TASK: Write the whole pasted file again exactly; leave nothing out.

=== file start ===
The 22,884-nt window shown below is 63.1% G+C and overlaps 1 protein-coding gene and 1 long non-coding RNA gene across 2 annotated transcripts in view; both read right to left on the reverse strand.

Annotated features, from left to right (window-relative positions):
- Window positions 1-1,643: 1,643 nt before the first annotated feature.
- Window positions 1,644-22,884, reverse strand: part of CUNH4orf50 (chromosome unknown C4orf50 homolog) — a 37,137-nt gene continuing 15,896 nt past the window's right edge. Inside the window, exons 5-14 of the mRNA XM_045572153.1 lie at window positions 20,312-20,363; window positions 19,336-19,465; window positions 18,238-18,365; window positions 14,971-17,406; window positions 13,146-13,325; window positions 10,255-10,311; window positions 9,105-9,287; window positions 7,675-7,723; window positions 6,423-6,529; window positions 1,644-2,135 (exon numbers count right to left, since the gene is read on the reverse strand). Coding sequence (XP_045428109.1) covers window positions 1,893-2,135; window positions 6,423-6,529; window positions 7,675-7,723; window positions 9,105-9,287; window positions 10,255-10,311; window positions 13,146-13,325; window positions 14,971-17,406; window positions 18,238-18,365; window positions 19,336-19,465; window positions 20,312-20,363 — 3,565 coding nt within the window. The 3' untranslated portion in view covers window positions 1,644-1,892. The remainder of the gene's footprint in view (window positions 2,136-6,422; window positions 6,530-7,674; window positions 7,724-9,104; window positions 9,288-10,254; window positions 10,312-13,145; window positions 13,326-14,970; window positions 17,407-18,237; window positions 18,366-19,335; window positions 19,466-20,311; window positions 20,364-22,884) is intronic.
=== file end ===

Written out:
The 22,884-nt window shown below is 63.1% G+C and overlaps 1 protein-coding gene and 1 long non-coding RNA gene across 2 annotated transcripts in view; both read right to left on the reverse strand.

Annotated features, from left to right (window-relative positions):
- Window positions 1-1,643: 1,643 nt before the first annotated feature.
- Window positions 1,644-22,884, reverse strand: part of CUNH4orf50 (chromosome unknown C4orf50 homolog) — a 37,137-nt gene continuing 15,896 nt past the window's right edge. Inside the window, exons 5-14 of the mRNA XM_045572153.1 lie at window positions 20,312-20,363; window positions 19,336-19,465; window positions 18,238-18,365; window positions 14,971-17,406; window positions 13,146-13,325; window positions 10,255-10,311; window positions 9,105-9,287; window positions 7,675-7,723; window positions 6,423-6,529; window positions 1,644-2,135 (exon numbers count right to left, since the gene is read on the reverse strand). Coding sequence (XP_045428109.1) covers window positions 1,893-2,135; window positions 6,423-6,529; window positions 7,675-7,723; window positions 9,105-9,287; window positions 10,255-10,311; window positions 13,146-13,325; window positions 14,971-17,406; window positions 18,238-18,365; window positions 19,336-19,465; window positions 20,312-20,363 — 3,565 coding nt within the window. The 3' untranslated portion in view covers window positions 1,644-1,892. The remainder of the gene's footprint in view (window positions 2,136-6,422; window positions 6,530-7,674; window positions 7,724-9,104; window positions 9,288-10,254; window positions 10,312-13,145; window positions 13,326-14,970; window positions 17,407-18,237; window positions 18,366-19,335; window positions 19,466-20,311; window positions 20,364-22,884) is intronic.